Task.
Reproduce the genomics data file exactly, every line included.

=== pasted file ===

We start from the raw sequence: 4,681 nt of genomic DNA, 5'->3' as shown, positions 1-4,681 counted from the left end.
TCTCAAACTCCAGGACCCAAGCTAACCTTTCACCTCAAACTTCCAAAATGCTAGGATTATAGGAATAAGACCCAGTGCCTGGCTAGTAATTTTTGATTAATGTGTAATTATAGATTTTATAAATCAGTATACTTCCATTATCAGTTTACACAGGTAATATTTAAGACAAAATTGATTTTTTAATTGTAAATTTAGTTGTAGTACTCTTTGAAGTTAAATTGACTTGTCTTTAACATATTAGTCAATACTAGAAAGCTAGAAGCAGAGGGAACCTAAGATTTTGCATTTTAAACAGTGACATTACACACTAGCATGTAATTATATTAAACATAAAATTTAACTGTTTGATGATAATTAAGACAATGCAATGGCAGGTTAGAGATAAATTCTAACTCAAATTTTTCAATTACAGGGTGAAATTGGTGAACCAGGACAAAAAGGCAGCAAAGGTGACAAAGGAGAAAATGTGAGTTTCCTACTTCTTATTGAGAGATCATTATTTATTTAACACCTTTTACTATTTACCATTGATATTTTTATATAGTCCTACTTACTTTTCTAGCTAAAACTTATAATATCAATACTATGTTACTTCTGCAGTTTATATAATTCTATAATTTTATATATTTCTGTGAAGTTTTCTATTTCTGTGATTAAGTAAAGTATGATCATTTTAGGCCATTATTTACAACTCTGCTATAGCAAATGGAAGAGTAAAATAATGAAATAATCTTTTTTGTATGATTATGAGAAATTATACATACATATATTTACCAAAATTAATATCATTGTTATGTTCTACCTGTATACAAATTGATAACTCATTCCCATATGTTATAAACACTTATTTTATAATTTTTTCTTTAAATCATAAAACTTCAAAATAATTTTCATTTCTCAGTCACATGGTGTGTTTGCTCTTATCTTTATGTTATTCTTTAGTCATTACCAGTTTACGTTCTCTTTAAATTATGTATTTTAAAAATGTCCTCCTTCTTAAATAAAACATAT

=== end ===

We start from the raw sequence: 4,681 nt of genomic DNA, 5'->3' as shown, positions 1-4,681 counted from the left end.
TCTCAAACTCCAGGACCCAAGCTAACCTTTCACCTCAAACTTCCAAAATGCTAGGATTATAGGAATAAGACCCAGTGCCTGGCTAGTAATTTTTGATTAATGTGTAATTATAGATTTTATAAATCAGTATACTTCCATTATCAGTTTACACAGGTAATATTTAAGACAAAATTGATTTTTTAATTGTAAATTTAGTTGTAGTACTCTTTGAAGTTAAATTGACTTGTCTTTAACATATTAGTCAATACTAGAAAGCTAGAAGCAGAGGGAACCTAAGATTTTGCATTTTAAACAGTGACATTACACACTAGCATGTAATTATATTAAACATAAAATTTAACTGTTTGATGATAATTAAGACAATGCAATGGCAGGTTAGAGATAAATTCTAACTCAAATTTTTCAATTACAGGGTGAAATTGGTGAACCAGGACAAAAAGGCAGCAAAGGTGACAAAGGAGAAAATGTGAGTTTCCTACTTCTTATTGAGAGATCATTATTTATTTAACACCTTTTACTATTTACCATTGATATTTTTATATAGTCCTACTTACTTTTCTAGCTAAAACTTATAATATCAATACTATGTTACTTCTGCAGTTTATATAATTCTATAATTTTATATATTTCTGTGAAGTTTTCTATTTCTGTGATTAAGTAAAGTATGATCATTTTAGGCCATTATTTACAACTCTGCTATAGCAAATGGAAGAGTAAAATAATGAAATAATCTTTTTTGTATGATTATGAGAAATTATACATACATATATTTACCAAAATTAATATCATTGTTATGTTCTACCTGTATACAAATTGATAACTCATTCCCATATGTTATAAACACTTATTTTATAATTTTTTCTTTAAATCATAAAACTTCAAAATAATTTTCATTTCTCAGTCACATGGTGTGTTTGCTCTTATCTTTATGTTATTCTTTAGTCATTACCAGTTTACGTTCTCTTTAAATTATGTATTTTAAAAATGTCCTCCTTCTTAAATAAAACATAT